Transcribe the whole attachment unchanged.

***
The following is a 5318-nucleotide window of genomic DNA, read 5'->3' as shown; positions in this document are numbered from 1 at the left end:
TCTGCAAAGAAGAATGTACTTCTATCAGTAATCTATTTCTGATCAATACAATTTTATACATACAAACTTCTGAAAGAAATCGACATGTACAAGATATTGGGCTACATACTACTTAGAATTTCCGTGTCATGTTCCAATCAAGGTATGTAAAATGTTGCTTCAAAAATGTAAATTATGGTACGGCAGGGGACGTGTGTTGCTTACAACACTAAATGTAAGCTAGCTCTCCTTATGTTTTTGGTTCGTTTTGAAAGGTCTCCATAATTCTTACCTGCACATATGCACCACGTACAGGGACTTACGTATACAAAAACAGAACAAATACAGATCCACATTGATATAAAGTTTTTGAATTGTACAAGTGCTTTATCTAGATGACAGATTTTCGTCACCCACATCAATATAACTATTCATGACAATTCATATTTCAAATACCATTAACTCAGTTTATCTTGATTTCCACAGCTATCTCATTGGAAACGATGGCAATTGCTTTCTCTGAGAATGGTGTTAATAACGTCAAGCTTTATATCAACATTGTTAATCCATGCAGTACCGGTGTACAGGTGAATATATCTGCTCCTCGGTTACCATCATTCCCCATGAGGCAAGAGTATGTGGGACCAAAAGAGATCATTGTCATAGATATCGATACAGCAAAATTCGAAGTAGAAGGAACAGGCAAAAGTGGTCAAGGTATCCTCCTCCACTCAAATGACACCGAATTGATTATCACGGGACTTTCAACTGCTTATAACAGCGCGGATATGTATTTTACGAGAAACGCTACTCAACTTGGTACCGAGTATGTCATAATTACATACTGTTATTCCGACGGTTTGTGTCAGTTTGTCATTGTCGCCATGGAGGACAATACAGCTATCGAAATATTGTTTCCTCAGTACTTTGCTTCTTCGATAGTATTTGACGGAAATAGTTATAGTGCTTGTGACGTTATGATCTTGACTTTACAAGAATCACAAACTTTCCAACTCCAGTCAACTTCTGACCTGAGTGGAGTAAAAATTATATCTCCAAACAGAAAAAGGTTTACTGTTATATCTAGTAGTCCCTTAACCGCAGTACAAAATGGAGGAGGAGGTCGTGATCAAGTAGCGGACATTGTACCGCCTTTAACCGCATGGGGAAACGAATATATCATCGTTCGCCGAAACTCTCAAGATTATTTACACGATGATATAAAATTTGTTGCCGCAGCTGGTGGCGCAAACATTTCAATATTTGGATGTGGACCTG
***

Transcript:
The following is a 5318-nucleotide window of genomic DNA, read 5'->3' as shown; positions in this document are numbered from 1 at the left end:
TCTGCAAAGAAGAATGTACTTCTATCAGTAATCTATTTCTGATCAATACAATTTTATACATACAAACTTCTGAAAGAAATCGACATGTACAAGATATTGGGCTACATACTACTTAGAATTTCCGTGTCATGTTCCAATCAAGGTATGTAAAATGTTGCTTCAAAAATGTAAATTATGGTACGGCAGGGGACGTGTGTTGCTTACAACACTAAATGTAAGCTAGCTCTCCTTATGTTTTTGGTTCGTTTTGAAAGGTCTCCATAATTCTTACCTGCACATATGCACCACGTACAGGGACTTACGTATACAAAAACAGAACAAATACAGATCCACATTGATATAAAGTTTTTGAATTGTACAAGTGCTTTATCTAGATGACAGATTTTCGTCACCCACATCAATATAACTATTCATGACAATTCATATTTCAAATACCATTAACTCAGTTTATCTTGATTTCCACAGCTATCTCATTGGAAACGATGGCAATTGCTTTCTCTGAGAATGGTGTTAATAACGTCAAGCTTTATATCAACATTGTTAATCCATGCAGTACCGGTGTACAGGTGAATATATCTGCTCCTCGGTTACCATCATTCCCCATGAGGCAAGAGTATGTGGGACCAAAAGAGATCATTGTCATAGATATCGATACAGCAAAATTCGAAGTAGAAGGAACAGGCAAAAGTGGTCAAGGTATCCTCCTCCACTCAAATGACACCGAATTGATTATCACGGGACTTTCAACTGCTTATAACAGCGCGGATATGTATTTTACGAGAAACGCTACTCAACTTGGTACCGAGTATGTCATAATTACATACTGTTATTCCGACGGTTTGTGTCAGTTTGTCATTGTCGCCATGGAGGACAATACAGCTATCGAAATATTGTTTCCTCAGTACTTTGCTTCTTCGATAGTATTTGACGGAAATAGTTATAGTGCTTGTGACGTTATGATCTTGACTTTACAAGAATCACAAACTTTCCAACTCCAGTCAACTTCTGACCTGAGTGGAGTAAAAATTATATCTCCAAACAGAAAAAGGTTTACTGTTATATCTAGTAGTCCCTTAACCGCAGTACAAAATGGAGGAGGAGGTCGTGATCAAGTAGCGGACATTGTACCGCCTTTAACCGCATGGGGAAACGAATATATCATCGTTCGCCGAAACTCTCAAGATTATTTACACGATGATATAAAATTTGTTGCCGCAGCTGGTGGCGCAAACATTTCAATATTTGGATGTGGACCTG